Commentary on the Article “Preferably Not My Surgery: A Survey of Patient and Family Member Comfort with Concurrent and Overlapping Surgeries”

Cameron Roth1, Michael E. Petravick2 and Jonathan P. Edgington1*

1Department of Orthopaedic Surgery and Rehabilitation Medicine, University of Chicago, Chicago, Illinois, USA

2Pritzker School of Medicine, University of Chicago, Chicago, Illinois, USA

*Corresponding Author:
J.P. Edgington
Department of Orthopaedic Surgery and Rehabilitation Medicine, University of Chicago, Chicago, Illinois, USA
E-mail: [email protected]

Received date: January 23, 2018; Accepted date: February 02, 2018; Published date: February 05, 2018

Citation: Roth C, Petravick ME, Edgington JP (2018) Commentary on the Article “Preferably Not My Surgery: A Survey of Patient and Family Member Comfort with Concurrent and Overlapping Surgeries”. J Clin Exp Orthop Vol 4, No 1:52.

Copyright: © 2018 Roth C, et al. This is an open-access article distributed under the terms of the Creative Commons Attribution License, which permits unrestricted use, distribution, and reproduction in any medium, provided the original author and source are credited.

 
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Commentary

Since the publication of the Boston Globe article “Clash in the Name of Care” [1] was published in October of 2015, there has been a significant increase in attention surrounding the topics of overlapping and concurrent surgery. The dilemma that has been brought forth questions patient wellbeing versus efficient use of medical resources. This mainstream media attention has led to a subsequent sharp increase in publications on the topics of overlapping and concurrent surgery. While often used synonymously, overlapping and concurrent surgery differ based on what portions of the operations overlap. Concurrent surgery involves the overlap of two “critical portions”. Overlapping surgery involves the overlap of one “noncritical portion” with either a critical portion or another noncritical portion. The United States Senate deemed concurrent surgery “not appropriate” in elective operations [2]. These federal guidelines and publications serve as initial empirical data for physicians and medical staff to determine whether overlapping surgery is safe, ethical, and efficient.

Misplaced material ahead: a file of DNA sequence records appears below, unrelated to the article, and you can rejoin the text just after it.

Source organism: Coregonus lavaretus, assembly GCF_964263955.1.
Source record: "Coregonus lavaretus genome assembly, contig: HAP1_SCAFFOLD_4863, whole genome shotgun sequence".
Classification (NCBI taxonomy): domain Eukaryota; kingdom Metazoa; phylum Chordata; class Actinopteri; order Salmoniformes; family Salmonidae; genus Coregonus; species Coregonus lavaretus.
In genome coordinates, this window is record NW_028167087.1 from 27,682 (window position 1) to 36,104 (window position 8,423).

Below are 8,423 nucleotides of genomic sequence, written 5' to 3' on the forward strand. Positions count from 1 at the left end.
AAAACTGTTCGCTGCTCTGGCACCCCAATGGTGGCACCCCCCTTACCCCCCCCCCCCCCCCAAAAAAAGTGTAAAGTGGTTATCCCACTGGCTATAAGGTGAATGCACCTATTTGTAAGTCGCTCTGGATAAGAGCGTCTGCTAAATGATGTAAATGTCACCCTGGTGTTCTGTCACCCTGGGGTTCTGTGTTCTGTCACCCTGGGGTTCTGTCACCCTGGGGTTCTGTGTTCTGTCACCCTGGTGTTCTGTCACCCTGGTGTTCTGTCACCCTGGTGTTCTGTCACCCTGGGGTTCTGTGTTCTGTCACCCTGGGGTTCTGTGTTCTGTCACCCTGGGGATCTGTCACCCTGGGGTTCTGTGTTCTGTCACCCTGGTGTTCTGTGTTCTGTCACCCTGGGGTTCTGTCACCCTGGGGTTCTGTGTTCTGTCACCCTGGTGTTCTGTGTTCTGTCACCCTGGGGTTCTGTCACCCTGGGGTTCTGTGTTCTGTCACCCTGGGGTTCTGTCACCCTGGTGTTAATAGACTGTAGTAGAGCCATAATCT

Recent literature on safety of overlapping procedures demonstrates that this phenomenon is generally felt to be safe. One of the first studies published looking at outcomes in the ambulatory setting following overlapping and nonoverlapping surgeries showed no statically significant differences in operating room time, procedure time, and 30-day complication rates [3]. The neurosurgical literature similarly supports the practice with a recent study showing no association between overlapping surgery and serious complications [4]. A large study at a high-volume academic referral center supported the safety of overlapping procedures at their institutions showing no differences on mortality or length of stay [5]. A look at patients who underwent neurosurgical procedures at another major academic medical center showed that patients who undergo overlapping surgeries failed to have a correlation with mortality, morbidity, or worsened functional status as compared to patients who underwent non-overlapping procedures [6]. These studies support the safety of overlapping surgery and echo the general sentiment of many surgeons who feel in the appropriate setting the practice is safe.

Given this evidence based support of the practice it’s reasonable to assume overlapping surgery will continue to exist in years to come. The next step is to improve quality of care becomes understanding what patients know and feel about overlapping surgery. Two recent studies have shown that a small minority of the general public is aware of the practice of overlapping surgery and the majority of responders were not supportive of the practice [7]. Generally, patients and family members were neutral to uncomfortable with concurrent and overlapping surgery procedures. Furthermore, many patients believed that surgeons are operating two rooms for the primary purpose of increasing hospital revenue [2].

Given this, it is imperative that providers further recognize patient understanding of attending versus resident role in the operating room and the safety of overlapping surgeries. Additionally, educating the patient and their families on what to expect before, during and after surgery, can go a long way in assuaging fear and anxiety, and creating a more pleasant experience for the patient. Correcting common misconceptions is also an important aspect of this education. Finally, as transparency in surgery increases, physicians must continue to work together with patients to provide the safest most efficient and highly evidence-based care to ensure good outcomes.

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